settable with menus. It just seems like too much to change.

John

"Herfried K. Wagner [MVP]" <hi***************@gmx.at> wrote in message
news:OC**************@TK2MSFTNGP09.phx.gbl...
* "jcrouse" <me> scripsit:
I am rotating some text is some label controls. In the one place I use it it works fine. In the other place I use it I can't figure out the syntax.
[...]
However, I now also need to place the same type code under a control event such as a button click event. I am struggling trying to figure out the
syntax, mostly the "ByVal e" part and the handler. What would the proper
syntax be to either place the above syntax under a button click event, or better yet, maybe inside a sub of its own. I need to call the above code for 30 label controls so having it in it's own sub would probably be the way to go, right?


I would derive a class from 'System.Windows.Forms.Label' and override
its 'OnPaint' sub. Then I would add a property 'Angle' that determines
the angle in which the text should be drawn. In the setter for this
property you can call 'Me.Invalidate' to redraw the text in the right
angle. Then you can use this control instead of the standard label
control.

--
Herfried K. Wagner [MVP]
<URL:http://dotnet.mvps.org/>
<URL:http://dotnet.mvps.org/dotnet/faqs/>

Nov 20 '05 #4

P: n/a
John,
When you derive from Label the control you create is a standard label, which
means you continue to use the same mouse ups, mouse downs, click events,
mouse moves and all kinds of the same settable properties.

You continue using the same form designer to set the same properties, the
only difference is, you new Label now has 1 more property an Angle
property...

I too would recommend you derive from Label and add an Angle Property, as
once you learn how I suspect your forms will suddenly become simpler and
easier to create, understand, and maintain later.

For a good intro explanation of OO in VB.NET I would recommend Robin A.
Reynolds-Haertle's book "OOP with Microsoft Visual Basic .NET and Microsoft
Visual C# .NET - Step by Step" from MS Press.

To answer your original question you do not really want to duplicate the
paint logic, as this is highly error prone. Instead you simply want to have
windows call the existing paint event when needed. To do this from a button
Click event handler, simply call Label.Invalidate from your button click
event.

Something like the following:

Private Sub Button1_Click(...

lblP1JoyUp.Invalidate()

End Sub

This will cause your label control to be repainted.

There are three interrelated methods on having a control repaint itself.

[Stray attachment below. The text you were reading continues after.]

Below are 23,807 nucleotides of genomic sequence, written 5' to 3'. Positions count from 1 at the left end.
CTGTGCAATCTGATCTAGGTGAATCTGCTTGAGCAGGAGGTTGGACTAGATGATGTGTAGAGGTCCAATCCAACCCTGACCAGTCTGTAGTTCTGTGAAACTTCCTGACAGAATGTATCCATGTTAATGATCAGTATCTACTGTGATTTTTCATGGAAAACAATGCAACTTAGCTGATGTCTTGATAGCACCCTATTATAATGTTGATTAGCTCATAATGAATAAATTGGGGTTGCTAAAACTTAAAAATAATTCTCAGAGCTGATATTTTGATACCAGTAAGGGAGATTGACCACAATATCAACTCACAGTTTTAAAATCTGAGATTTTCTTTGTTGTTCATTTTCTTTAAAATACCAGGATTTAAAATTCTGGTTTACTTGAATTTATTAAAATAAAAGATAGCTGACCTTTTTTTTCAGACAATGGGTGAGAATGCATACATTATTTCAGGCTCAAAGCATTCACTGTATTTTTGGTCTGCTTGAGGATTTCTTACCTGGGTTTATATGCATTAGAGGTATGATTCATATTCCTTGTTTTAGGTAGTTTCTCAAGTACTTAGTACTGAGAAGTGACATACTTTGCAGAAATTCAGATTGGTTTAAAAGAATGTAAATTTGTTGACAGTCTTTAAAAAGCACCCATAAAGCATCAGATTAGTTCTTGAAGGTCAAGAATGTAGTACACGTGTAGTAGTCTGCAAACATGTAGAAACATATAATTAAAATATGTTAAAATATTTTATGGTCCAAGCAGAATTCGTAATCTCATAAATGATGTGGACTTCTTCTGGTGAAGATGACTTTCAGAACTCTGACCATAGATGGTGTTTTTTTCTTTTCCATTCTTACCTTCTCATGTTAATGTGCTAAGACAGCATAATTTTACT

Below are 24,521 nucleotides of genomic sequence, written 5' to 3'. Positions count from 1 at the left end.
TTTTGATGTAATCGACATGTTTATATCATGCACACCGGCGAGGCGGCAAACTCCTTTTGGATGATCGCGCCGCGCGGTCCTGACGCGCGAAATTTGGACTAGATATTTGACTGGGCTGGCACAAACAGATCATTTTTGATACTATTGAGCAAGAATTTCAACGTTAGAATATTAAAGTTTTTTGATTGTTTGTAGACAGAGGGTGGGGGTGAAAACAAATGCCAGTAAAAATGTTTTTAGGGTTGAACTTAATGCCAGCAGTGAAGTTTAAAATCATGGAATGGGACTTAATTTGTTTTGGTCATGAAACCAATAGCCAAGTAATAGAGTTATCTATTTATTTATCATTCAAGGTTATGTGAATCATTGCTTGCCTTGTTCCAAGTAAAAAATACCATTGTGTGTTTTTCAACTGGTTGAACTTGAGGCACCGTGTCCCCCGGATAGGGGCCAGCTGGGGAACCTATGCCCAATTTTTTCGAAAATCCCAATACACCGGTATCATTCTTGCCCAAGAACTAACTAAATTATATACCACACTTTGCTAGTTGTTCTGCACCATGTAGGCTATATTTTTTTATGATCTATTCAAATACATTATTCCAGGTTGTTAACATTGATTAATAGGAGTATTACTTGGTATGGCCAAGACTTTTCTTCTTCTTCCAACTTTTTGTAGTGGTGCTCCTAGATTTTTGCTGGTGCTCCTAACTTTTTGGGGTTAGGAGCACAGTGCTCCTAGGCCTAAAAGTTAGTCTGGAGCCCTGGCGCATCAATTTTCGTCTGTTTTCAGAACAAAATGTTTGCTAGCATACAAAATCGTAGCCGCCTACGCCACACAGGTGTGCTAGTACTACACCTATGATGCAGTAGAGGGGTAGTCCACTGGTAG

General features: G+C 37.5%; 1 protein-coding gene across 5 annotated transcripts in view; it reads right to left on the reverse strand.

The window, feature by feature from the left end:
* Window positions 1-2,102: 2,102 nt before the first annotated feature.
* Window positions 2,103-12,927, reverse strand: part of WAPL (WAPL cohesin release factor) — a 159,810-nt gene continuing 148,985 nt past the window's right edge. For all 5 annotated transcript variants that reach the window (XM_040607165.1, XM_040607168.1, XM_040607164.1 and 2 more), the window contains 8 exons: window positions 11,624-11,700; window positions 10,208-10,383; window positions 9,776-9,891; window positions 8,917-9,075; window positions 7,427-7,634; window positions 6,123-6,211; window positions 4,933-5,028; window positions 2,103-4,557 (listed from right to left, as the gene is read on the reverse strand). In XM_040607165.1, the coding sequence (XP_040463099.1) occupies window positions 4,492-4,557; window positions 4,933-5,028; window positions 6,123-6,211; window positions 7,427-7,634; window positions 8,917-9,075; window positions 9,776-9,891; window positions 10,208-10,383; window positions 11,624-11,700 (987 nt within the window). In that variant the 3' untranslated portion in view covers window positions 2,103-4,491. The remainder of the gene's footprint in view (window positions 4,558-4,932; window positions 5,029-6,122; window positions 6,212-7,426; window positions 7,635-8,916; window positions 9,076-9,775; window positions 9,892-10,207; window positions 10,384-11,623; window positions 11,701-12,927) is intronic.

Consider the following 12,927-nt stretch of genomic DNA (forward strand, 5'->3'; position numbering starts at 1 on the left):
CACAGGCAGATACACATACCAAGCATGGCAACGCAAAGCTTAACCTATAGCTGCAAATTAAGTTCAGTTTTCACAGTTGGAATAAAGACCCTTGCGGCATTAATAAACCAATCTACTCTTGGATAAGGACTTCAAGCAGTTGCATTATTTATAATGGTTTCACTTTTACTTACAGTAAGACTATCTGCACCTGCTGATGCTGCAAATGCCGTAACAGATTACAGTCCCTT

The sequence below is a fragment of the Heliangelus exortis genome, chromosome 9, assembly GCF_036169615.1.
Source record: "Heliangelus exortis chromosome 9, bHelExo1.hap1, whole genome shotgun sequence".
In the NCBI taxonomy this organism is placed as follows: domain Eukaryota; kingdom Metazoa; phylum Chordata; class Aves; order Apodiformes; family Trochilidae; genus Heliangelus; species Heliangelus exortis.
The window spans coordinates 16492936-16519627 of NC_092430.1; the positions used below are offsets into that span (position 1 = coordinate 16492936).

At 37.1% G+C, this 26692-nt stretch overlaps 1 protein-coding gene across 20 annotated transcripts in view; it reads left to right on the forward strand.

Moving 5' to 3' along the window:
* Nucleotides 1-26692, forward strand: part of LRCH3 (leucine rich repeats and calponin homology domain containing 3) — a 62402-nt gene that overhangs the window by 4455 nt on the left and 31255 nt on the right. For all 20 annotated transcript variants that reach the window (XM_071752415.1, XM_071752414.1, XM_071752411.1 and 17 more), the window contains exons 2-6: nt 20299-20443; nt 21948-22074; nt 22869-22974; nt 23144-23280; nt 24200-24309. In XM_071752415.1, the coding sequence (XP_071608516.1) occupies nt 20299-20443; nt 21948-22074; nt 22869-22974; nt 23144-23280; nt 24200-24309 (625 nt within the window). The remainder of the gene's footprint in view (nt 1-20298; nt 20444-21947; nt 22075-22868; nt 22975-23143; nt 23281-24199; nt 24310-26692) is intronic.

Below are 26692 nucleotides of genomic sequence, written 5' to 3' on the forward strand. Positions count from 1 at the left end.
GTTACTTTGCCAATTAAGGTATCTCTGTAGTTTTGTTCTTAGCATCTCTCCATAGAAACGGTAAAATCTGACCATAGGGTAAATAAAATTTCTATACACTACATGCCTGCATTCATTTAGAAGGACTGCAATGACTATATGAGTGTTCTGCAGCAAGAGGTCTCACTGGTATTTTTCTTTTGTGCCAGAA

Invalidate, Update, and Refresh.

' request that the object repaint itself
lblP1JoyUp.Invalidate()

' cause the object to repaint itself right now!
lblP1JoyUp.Update()

' request that the object repaint itself, and do it right now!
lblP1JoyUp.Refresh()

If you simply call Invalidate, the Paint event of the control will be called
when all other events (such as your button click) have finished processing.
Update causes the Paint event to be called directly, while Refresh
effectively does an Invalidate followed by Refresh. Most of the time calling
Invalidate is all you really should do, otherwise you may wind up repainting
the control multiple times...

Hope this helps
Jay
"jcrouse" <me> wrote in message
news:%2****************@TK2MSFTNGP10.phx.gbl...
I can't give up my standard label controls. I have too much code going on
with them. I have mouse ups, mouse downs, click events, mouse moves and all kinds of settable properties. They are part of a form designer and are
movable at runtime. also, the font, forecolor, backcolor and size are all
settable with menus. It just seems like too much to change.

John

"Herfried K. Wagner [MVP]" <hi***************@gmx.at> wrote in message
news:OC**************@TK2MSFTNGP09.phx.gbl...
* "jcrouse" <me> scripsit:
I am rotating some text is some label controls. In the one place I use it it works fine. In the other place I use it I can't figure out the syntax.
[...]
However, I now also need to place the same type code under a control event such as a button click event. I am struggling trying to figure out the
syntax, mostly the "ByVal e" part and the handler. What would the proper syntax be to either place the above syntax under a button click event, or better yet, maybe inside a sub of its own. I need to call the above
code
for 30 label controls so having it in it's own sub would probably be the